5 min

How low can he go?

Gay icon enters his 'Hugh Hefner' years

Credit: Paula Wilson

Following the hairpin turns of Scott Thompson’s deliciously twisted mind is like driving an icy road: You never know where or when you’ll come to a sudden stop. One minute it’s Oprah-style forgiveness, the next it’s brazen gay invective.

Polite, punctual and eager to please, the ex-Kid In The Hall is also desperate to be a “monster.” Not for him the polite platitudes of the “liberal agenda” or the “gay leadership,” (whatever and whoever they may be).

For his new one-man, multi-character show, The Lowest Show On Earth, he’s gone as about as low as he can go. “Sea level,” he jokes. “Most of the characters live below sea level.”

A tale of 12 characters built around the story of an ancient straight guy trying to get laid, “it’s about base impulses, the urge to commit murder, drugs, unsafe sex, rape, gossip, exploitation,” says Thompson. “It’s partly a satire on shock culture.”

He should know. Last spring, Thompson shocked a crowd of Can Lit types with a brazen performance at the Griffin Poetry Prize awards ceremony. Playing a French Canadian sex pig with an interest in water sports, Thompson swung an oversized sock-penis at the likes of Margaret Atwood, Hilary Weston and Orange Prize-winning author Anne Michaels.

“I don’t know why people would be upset about that,” he says. Then, sliding into character and a Jean Chrétien-like accent: “I say to her [Michaels], ‘Want to suck my cock?’ And then I say to her, ‘Piss on you? Ah, you want to piss on me, unh?’

“She’s staring at me with horror. Apparently she’s a big writer. I didn’t know. The Canadian literary establishment is pretty snobby.”

Thompson was shuffled off stage.

But he doesn’t regret much. “There’s something thrilling about going down in flames,” he says. “Obviously, I’d rather kill. I’d rather the audience leapt to their feet and carried me out on a litter. But it’s better than a lukewarm reaction because I obviously pushed buttons.”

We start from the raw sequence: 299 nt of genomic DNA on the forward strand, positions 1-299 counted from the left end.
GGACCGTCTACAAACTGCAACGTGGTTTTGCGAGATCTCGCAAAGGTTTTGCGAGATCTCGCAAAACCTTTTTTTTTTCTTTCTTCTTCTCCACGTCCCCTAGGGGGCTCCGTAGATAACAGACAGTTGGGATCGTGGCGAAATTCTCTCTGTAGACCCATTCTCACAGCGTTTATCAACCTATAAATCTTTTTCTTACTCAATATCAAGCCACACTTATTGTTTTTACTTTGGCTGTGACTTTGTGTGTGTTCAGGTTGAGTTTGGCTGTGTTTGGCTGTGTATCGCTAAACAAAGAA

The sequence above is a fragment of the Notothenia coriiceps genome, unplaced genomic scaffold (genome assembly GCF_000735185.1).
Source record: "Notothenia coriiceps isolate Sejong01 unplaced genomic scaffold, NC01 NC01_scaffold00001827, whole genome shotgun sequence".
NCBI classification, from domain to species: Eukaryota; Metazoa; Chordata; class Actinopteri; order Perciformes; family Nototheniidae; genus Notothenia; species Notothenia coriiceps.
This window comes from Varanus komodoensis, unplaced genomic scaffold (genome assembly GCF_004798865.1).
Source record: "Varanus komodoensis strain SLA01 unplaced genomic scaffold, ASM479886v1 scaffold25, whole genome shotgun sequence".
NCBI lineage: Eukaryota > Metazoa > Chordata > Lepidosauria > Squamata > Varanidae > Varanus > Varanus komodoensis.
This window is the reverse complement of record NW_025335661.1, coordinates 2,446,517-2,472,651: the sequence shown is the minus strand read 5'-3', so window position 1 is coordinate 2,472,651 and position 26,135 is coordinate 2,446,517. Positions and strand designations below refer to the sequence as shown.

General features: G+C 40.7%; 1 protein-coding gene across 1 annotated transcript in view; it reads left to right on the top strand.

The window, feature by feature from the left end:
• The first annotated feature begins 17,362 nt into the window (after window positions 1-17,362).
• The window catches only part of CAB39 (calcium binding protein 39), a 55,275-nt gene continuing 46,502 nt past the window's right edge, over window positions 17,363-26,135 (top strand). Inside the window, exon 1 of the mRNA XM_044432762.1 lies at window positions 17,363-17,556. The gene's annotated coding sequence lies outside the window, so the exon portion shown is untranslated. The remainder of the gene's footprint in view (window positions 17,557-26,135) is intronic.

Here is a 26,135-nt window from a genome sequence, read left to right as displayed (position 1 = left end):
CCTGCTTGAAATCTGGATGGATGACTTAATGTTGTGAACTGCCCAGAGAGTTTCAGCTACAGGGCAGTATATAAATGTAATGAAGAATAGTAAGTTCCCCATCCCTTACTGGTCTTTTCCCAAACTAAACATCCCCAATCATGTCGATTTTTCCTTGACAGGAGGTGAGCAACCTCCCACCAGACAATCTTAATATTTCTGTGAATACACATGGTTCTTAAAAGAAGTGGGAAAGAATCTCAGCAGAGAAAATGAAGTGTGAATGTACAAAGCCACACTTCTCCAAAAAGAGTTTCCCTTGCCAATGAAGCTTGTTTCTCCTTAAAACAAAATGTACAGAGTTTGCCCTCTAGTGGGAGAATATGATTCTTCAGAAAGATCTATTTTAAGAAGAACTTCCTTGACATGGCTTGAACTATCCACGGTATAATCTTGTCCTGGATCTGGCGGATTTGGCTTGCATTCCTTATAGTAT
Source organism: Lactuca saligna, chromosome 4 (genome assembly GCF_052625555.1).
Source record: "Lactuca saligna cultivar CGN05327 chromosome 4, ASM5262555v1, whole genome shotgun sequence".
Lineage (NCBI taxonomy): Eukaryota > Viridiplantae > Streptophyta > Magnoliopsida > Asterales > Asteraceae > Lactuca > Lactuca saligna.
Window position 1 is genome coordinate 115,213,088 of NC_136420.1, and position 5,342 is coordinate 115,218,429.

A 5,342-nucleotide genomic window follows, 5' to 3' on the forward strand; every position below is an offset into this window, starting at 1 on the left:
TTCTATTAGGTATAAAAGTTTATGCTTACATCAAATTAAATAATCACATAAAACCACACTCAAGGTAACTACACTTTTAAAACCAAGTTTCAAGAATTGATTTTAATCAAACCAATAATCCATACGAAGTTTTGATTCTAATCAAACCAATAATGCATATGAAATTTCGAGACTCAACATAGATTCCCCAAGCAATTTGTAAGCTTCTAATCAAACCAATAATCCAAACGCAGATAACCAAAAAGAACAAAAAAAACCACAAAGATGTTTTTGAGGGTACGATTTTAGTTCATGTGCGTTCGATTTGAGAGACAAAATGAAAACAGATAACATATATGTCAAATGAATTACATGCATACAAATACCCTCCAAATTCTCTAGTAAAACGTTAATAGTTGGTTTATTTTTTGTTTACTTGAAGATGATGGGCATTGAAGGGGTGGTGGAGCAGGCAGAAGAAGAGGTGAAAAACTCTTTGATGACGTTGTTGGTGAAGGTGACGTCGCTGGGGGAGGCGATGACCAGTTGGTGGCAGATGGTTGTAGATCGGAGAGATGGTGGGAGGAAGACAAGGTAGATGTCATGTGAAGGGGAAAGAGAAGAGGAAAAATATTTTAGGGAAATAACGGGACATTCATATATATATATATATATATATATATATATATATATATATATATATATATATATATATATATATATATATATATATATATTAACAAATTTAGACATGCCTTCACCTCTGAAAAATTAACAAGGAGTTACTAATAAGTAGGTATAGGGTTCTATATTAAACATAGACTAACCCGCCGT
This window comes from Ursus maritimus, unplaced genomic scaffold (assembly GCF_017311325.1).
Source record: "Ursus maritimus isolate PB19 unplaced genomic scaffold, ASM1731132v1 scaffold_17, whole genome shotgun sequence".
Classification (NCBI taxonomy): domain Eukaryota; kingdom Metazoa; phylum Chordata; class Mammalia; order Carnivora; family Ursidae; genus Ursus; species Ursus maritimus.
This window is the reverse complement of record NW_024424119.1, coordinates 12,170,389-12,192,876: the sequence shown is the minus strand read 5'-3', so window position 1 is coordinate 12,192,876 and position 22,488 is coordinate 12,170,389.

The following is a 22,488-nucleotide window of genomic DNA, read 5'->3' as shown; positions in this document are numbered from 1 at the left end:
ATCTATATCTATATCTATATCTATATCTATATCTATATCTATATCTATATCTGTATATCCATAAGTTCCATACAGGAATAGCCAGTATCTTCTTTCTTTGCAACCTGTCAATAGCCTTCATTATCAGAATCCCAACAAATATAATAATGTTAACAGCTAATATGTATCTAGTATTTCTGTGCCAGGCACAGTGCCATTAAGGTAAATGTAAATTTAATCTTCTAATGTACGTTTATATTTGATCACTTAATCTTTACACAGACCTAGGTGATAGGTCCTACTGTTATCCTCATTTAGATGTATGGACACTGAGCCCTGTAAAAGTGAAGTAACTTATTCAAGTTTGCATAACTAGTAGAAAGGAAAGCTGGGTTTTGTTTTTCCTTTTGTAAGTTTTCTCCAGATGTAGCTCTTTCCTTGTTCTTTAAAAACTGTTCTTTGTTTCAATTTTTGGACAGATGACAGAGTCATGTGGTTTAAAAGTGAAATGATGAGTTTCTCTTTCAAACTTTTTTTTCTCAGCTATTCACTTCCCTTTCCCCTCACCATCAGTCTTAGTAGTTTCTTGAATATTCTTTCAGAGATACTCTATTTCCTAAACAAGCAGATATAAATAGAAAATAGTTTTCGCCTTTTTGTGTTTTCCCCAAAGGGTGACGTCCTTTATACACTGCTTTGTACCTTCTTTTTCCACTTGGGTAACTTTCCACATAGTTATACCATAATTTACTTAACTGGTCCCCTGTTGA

Even better, nobody called him “gay.” Monster, appalling, filthy, insane… yes, but not gay. “And I was so thankful for that,” says Thompson.

Out since the early 1980s, and nationally famous as a gay comic since at least 1989 when the Kids In The Hall began its six-year run on national television, Thompson, 42, is apparently sick of playing gay – or at least the nice version of it.

Famous for Buddy Cole, his acidulous, martini-swizzling queen character, Thompson also played a gay assistant on The Larry Sanders Show and the gay best friend on Providence. The Sanders gig was a great introduction to US showbiz, says Thompson, but Providence was the last straw.

A gay character at 8pm in prime time just doesn’t have much leeway, says Thompson. “You make food, you wear an apron, you listen to the main character bitch, you straighten their blouses and then you wait for them to come home from their date and you sigh with them. ‘What’s wrong with him?’

“It’s not that I don’t want to play gay but if I play a gay character, they’d better have some gumption, some balls, some dimensions…. I’m an artist, not a tool. I’m not something to be used to teach people about tolerance.”

Thompson was asked to read for the Sean Hayes role on Will And Grace, but declined for fear of typecasting. “That would have been me saying that’s all I can do.”

For the new show, he’s broadened his reach. Old characters are back. Buddy Cole explores bisexuality and Queen Elizabeth takes on barebacking. “She thinks it’s about riding a horse without a saddle.”

But there are four new characters, including the French Canadian sex pig. “He’s never not killed since that night [at the Griffins],” says Thompson. “They loved him in Florida. They loved the idea of a French-Canadian with a giant penis in a Speedo trying to pick up all the women. They really related to that.”

Overall, the show is about “survival and emerging from the rubble. It’s about each character triumphing in a weird way over adversity.”